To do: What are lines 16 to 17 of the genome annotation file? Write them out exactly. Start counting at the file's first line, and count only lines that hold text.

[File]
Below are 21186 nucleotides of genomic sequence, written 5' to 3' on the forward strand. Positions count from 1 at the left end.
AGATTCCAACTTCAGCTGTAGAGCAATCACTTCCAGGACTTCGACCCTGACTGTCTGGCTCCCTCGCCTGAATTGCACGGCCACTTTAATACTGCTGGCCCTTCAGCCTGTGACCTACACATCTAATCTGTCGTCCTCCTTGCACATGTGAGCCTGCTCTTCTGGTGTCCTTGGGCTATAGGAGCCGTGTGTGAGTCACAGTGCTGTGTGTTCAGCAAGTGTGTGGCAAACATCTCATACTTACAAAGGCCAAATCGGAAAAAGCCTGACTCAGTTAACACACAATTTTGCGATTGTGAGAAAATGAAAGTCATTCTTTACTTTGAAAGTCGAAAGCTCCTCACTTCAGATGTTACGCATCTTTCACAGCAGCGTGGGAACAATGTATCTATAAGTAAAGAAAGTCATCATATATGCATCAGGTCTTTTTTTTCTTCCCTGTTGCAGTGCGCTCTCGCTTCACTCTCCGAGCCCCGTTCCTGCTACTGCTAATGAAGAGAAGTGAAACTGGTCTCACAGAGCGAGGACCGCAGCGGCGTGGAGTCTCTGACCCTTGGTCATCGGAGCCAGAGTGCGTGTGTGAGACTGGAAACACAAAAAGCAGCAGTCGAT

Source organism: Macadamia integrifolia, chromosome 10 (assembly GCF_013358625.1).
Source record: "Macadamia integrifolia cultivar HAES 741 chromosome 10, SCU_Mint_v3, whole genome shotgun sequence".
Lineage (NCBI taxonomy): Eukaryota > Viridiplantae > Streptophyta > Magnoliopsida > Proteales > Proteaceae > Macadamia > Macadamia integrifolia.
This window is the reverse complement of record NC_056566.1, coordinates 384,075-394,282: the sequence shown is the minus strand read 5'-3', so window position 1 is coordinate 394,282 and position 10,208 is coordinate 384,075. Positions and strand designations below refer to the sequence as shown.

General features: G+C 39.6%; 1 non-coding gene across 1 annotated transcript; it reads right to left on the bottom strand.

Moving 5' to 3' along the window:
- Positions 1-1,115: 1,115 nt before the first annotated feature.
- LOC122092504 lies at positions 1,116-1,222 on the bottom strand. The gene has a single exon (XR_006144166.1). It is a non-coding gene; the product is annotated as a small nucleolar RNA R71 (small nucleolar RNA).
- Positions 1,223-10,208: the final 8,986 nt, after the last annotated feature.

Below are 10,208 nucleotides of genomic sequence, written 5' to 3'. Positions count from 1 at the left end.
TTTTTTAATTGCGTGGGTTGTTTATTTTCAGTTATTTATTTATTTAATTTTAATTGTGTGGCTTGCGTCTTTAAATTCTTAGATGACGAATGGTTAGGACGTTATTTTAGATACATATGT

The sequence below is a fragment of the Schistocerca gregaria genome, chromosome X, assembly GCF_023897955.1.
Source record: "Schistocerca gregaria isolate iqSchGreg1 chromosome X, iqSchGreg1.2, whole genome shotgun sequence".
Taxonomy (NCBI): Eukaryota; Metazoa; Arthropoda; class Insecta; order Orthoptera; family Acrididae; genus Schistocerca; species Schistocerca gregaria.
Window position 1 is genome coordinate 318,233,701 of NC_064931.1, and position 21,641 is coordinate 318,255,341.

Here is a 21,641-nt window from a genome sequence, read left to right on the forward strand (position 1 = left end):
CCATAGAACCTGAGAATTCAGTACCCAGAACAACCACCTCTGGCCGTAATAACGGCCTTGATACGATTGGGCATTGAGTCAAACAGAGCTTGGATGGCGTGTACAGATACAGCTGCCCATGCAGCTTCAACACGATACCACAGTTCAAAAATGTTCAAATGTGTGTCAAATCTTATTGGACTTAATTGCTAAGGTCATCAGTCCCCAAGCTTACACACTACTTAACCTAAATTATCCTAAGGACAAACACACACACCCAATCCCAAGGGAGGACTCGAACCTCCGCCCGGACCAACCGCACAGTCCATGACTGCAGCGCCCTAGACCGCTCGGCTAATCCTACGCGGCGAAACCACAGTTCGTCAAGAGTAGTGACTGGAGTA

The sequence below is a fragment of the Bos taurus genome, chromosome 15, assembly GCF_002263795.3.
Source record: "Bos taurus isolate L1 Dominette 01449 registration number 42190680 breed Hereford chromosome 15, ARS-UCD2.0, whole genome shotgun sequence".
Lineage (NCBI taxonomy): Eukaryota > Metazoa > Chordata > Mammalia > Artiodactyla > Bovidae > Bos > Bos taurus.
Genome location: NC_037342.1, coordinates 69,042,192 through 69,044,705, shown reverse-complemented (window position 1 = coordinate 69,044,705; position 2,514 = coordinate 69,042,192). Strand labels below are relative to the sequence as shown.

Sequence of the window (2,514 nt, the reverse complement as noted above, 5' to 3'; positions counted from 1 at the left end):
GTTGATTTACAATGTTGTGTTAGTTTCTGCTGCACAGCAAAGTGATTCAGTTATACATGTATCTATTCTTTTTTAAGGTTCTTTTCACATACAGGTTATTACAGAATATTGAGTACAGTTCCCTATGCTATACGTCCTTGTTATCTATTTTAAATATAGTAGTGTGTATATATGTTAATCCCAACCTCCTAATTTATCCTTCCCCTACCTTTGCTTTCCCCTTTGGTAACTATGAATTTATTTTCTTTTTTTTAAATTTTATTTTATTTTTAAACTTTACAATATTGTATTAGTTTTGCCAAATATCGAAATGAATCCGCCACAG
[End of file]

Taxonomy (NCBI): Eukaryota; Metazoa; Arthropoda; class Insecta; order Orthoptera; family Acrididae; genus Schistocerca; species Schistocerca gregaria.
Window position 1 is genome coordinate 318,233,701 of NC_064931.1, and position 21,641 is coordinate 318,255,341.